Take Me Back to Dear Old Blighty

At the start of the Powell and Pressburger film “A Matter of Life and Death” an RAF pilot finds himself hurtling towards his death following a direct hit at the hands of those blasted Luftwaffe boys.  Smoke billows around the cockpit, his second in command lies dead behind him, his parachute is shot to ribbons…his is a hopeless cause.  He makes contact with a beautiful young woman at an air base in England and, rather than shed tears or will at his impending fate, he quotes Sir Walter Raleigh;

“Give me my scallop-shell of quiet, My staff of faith to walk upon, My scrip of joy, immortal diet, My bottle of salvation, My gown of glory, hope’s true gage; And thus I’ll take my pilgrimage.”

But the young pilot, Peter played by David Niven, doesn’t die and, instead, finds himself washed ashore on a quiet beach which, initially, he mistakes for Heaven.  As he walks he finds a naked boy, playing a pipe, surrounded by goats who points him to the nearest village.

The whole thing is a hymn to a vision of England which, at that point, was still recognisable.  Good manners, tolerance, reserve, patriotic but not nationalistic and while it is all very Romantic and while the same people who believe that Fawlty Towers is a symbol of Britain’s imperial, racist, past will find much to upset them…it doesn’t upset me.  This is a vision of what England (Britain) could be at its finest moments, a vision of the country as Albion, a template for where we could take ourselves as a nation.  Something went very wrong of course and now we live in a country where men in Stone Island sweaters piss next to statues erected in memory of fallen police officers and others desecrate memorials to those who fought, died, to defeat actual fascism.

Fings ain’t wot they used to be.

All of which brings us to The Smiths “The Queen is Dead”, an album that regularly features in those tiresome lists of the “best” albums of all time that make up about 37% of Q magazines output.  But the wonder of “The Queen is Dead” doesn’t lie in it’s status as one of the “best” albums but in its own quiet confidence, strident emotional power and, crucially, in its own attempts to present a particular vision of England and Englishness.  This is the Albion of Powell and Pressburger dressed in a raincoat and presented through the eyes of a miserablist.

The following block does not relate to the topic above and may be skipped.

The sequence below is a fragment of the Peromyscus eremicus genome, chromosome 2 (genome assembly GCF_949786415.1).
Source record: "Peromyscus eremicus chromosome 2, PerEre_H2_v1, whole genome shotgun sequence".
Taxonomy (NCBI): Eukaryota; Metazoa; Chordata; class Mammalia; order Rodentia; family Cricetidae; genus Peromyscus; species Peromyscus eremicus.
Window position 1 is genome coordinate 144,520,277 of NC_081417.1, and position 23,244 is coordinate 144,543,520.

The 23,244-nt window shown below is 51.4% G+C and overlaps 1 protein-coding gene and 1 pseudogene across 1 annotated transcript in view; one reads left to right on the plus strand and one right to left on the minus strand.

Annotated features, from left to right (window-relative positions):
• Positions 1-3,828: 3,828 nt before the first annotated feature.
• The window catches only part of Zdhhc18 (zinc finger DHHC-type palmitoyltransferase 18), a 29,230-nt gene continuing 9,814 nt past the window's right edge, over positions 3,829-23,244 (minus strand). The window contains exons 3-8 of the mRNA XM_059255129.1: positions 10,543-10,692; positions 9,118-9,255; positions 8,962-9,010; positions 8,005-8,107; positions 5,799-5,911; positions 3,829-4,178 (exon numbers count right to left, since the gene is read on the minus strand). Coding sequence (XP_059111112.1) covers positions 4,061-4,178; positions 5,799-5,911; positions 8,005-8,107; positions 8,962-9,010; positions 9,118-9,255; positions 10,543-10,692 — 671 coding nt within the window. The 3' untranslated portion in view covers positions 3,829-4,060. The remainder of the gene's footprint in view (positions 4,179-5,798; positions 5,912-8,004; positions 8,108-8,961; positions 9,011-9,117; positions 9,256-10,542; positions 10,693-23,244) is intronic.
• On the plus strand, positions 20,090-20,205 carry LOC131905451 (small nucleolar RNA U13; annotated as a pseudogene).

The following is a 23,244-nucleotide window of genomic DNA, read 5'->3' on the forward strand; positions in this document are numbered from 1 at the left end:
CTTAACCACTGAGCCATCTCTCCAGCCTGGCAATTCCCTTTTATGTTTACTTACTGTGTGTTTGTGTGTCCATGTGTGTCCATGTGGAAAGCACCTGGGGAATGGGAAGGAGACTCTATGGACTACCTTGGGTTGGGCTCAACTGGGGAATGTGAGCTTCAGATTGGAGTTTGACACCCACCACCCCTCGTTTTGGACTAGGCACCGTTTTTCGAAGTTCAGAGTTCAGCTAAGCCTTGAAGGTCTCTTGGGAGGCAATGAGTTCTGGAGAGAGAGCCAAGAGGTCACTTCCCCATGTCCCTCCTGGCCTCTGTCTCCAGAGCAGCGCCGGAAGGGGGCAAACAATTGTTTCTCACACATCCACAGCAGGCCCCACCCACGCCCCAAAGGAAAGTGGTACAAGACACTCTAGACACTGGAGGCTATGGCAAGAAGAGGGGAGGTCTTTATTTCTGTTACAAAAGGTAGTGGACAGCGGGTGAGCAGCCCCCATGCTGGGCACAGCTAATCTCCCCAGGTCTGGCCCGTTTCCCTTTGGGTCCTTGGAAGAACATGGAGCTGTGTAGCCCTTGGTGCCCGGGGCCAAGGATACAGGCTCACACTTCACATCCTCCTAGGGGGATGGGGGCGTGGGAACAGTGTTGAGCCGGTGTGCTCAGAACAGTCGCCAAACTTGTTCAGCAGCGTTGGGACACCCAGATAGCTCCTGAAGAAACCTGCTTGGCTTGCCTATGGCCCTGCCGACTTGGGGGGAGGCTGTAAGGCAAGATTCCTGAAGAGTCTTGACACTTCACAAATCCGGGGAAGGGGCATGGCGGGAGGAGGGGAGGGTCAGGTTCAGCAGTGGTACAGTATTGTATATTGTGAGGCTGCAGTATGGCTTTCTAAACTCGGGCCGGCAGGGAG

As with David Niven’s “Peter”, Morrissey introduces himself by referencing a “song” from the past, a nod to the nostalgic vision of England that has, if we are to be honest, become something much darker and more sour in his hands in the years since.  “Take Me Back to Dear Old Blighty” is a music hall number that was written during the First World War and, despite its upbeat melody, is a glimpse inside the mind of the young men sent to be canon fodder in the trenches as they dream of a return to home;

Take me back to dear old Blighty!
Put me on the train for London town
Take me over there
Drop me anywhere
Birmingham, Leeds or Manchester, well, I don’t care!

It’s a poignant and tender reminder that there really is…no place like home.

The juxtaposition of this patriotism in a song that glories in the notion of regicide is one of the reasons why this album better explains what it means to love your country than a mountain of manifestos ever could.  Including from those parties who have hijacked the very name of the nation they claim to love, in order to spread division in direct opposition to the very best qualities of that country.  Of course it is possible that even here in his most Wildean phase that Morrissey was already hinting at the narrowness of his own vision of England.

While many see “Meat is Murder” as the most political statement in The Smiths catalogue I think “The Queen is Dead”, musically and lyrically, is the most revolutionary and charged song in their canon.  For all the delicacy of Marr’s playing, the intricacy of the soundscape and the ridiculousness of some of the imagery conjured by the lyrics, the truth is that it is a forceful, blistering, blast of rage against the machinery of the State that they never really came close to matching.